Langerhans cells


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Lan·ger·hans cells

(lahng'ĕr-hahnz),
1. dendritic clear cells in the epidermis, containing distinctive granules that appear rod- or racket-shaped in section, but lacking tonofilaments, melanosomes, and desmosomes; they carry surface receptors for immunoglobulin (Fc) and complement (C3), and are believed to be antigen fixing and processing cells of monocytic origin; active participants in cutaneous delayed hypersensitivity. Synonym(s): interdigitating dendritic cells
2. cells seen in eosinophilic granuloma and lymphoma of the lungs.
Synonym(s): dendritic cell

Lan·ger·hans cells

(lahng'er-hahnz selz)
1. Dendritic clear cells in the epidermis containing distinctive granules but lacking tonofilaments, melanosomes, and desmosomes; they carry surface receptors for immunoglobulin (Fc) and complement (C3), and are believed to be antigen-fixing and processing cells of monocytic origin; active participants in cutaneous delayed hypersensitivity.
2. Cells seen in eosinophilic granuloma and lymphoma of the lungs.

Langerhans cells

cells involved in the presentation of antigens to bring about an immune response; such cells are found in the skin and the gastrointestinal tract.

Langerhans,

Paul, German anatomist, 1847-1888.
islets of Langerhans - cellular masses composed of different cell types that comprise the endocrine portion of the pancreas and are the source of insulin and glucagon. Synonym(s): islet tissue; Langerhans islands; pancreatic islands; pancreatic islets
Langerhans cell granulomatosis
Langerhans cells - dendritic clear cells in the epidermis that are active participants in cutaneous delayed hypersensitivity.
Langerhans granule - a small membrane-bound granule first reported in Langerhans cells of the epidermis. Synonym(s): Birbeck granule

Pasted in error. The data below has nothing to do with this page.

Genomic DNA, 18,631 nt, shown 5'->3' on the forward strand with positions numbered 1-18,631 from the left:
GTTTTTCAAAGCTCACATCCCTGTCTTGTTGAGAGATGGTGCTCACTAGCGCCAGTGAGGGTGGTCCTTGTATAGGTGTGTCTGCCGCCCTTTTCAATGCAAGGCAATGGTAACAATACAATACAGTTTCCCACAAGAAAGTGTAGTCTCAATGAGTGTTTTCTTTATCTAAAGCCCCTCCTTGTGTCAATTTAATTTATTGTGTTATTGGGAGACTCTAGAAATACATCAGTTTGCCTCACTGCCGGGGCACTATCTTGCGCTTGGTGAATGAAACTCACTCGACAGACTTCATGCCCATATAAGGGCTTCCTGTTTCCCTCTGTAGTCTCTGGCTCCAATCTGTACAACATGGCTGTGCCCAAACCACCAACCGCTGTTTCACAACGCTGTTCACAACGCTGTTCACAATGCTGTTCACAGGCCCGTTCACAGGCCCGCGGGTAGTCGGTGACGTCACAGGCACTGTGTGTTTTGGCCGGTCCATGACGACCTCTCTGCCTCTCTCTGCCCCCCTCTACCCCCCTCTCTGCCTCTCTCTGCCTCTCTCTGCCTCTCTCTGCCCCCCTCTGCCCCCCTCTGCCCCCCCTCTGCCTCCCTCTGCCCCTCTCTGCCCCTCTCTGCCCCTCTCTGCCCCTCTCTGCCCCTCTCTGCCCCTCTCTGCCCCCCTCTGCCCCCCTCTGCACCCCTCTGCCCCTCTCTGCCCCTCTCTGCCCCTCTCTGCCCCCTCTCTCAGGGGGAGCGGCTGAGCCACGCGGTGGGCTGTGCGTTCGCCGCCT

Langerhans islands - Synonym(s): islets of Langerhans

Lan·ger·hans cells

(lahng'er-hahnz selz)
Dendritic clear cells in epidermis, containing distinctive granules that appear rod- or racket-shaped in section, but lacking tonofilaments, melanosomes, and desmosomes.
References in periodicals archive ?
Langerhans cell histiocytosis: Histiocyte society evaluation and treatment guidelines.
Histiocytic sarcoma (G), like Langerhans cell sarcoma (H), demonstrates large pleomorphic atypical cells; however, the cells of histiocytic sarcoma are generally larger than those of Langerhans cell sarcoma and show less nuclear complexity (hematoxylin-eosin, original magnification X400).
Langerhans cell histiocytosis and choledocholithiasis: is there an association?
Daniel, "Isolated langerhans cell histiocytosis bone lesion in pediatric patients: systematic review and treatment algorithm," Otolaryngology --Head and Neck Surgery, vol.
Nakamura et al., "Severe dermatitis with loss of epidermal Langerhans cells in human and mouse zinc deficiency," The Journal of Clinical Investigation, vol.
Moreover, we [37] and others have tracked bone marrow-derived dendritic cells, that present dendritic cell phenotype and functions; however it is not expected that these cells behave as Langerhans cells even if they are injected into the skin.
Cochran, "Quantitative alterations in cutaneous langerhans cells during the evolution of malignant melanoma of the skin," Journal of Investigative Dermatology, vol.
Brown, "Langerhans cell histiocytosis a clinicopathologic review and molecular pathogenetic update," Archives of Pathology & Laboratory Medicine, vol.
MUTZ-3 derived Langerhans cells in human skin equivalents show differential migration and phenotypic plasticity after allergen or irritant exposure.
The histiocytes showed nuclear groove and kidney bean-shaped nuclei typical of Langerhans cells [Figure 3]a and clusters of foamy histiocytes [Figure 3]b were seen in BAL cytology.
(22) A star-shaped immune cell in the skin called the Langerhans cell has long cellular extensions, or "arms" called dendrites, stretching to the surface of skin.
While ECD and RDD could be differentiated pathologically (lack of emperipolesis) or clinically (no massive lymphadenopathy) [14], immunohistochemistry performed on bone marrow (or soft) tissue is essential in distinguishing Langerhans cells from non-Langerhans histiocytes.

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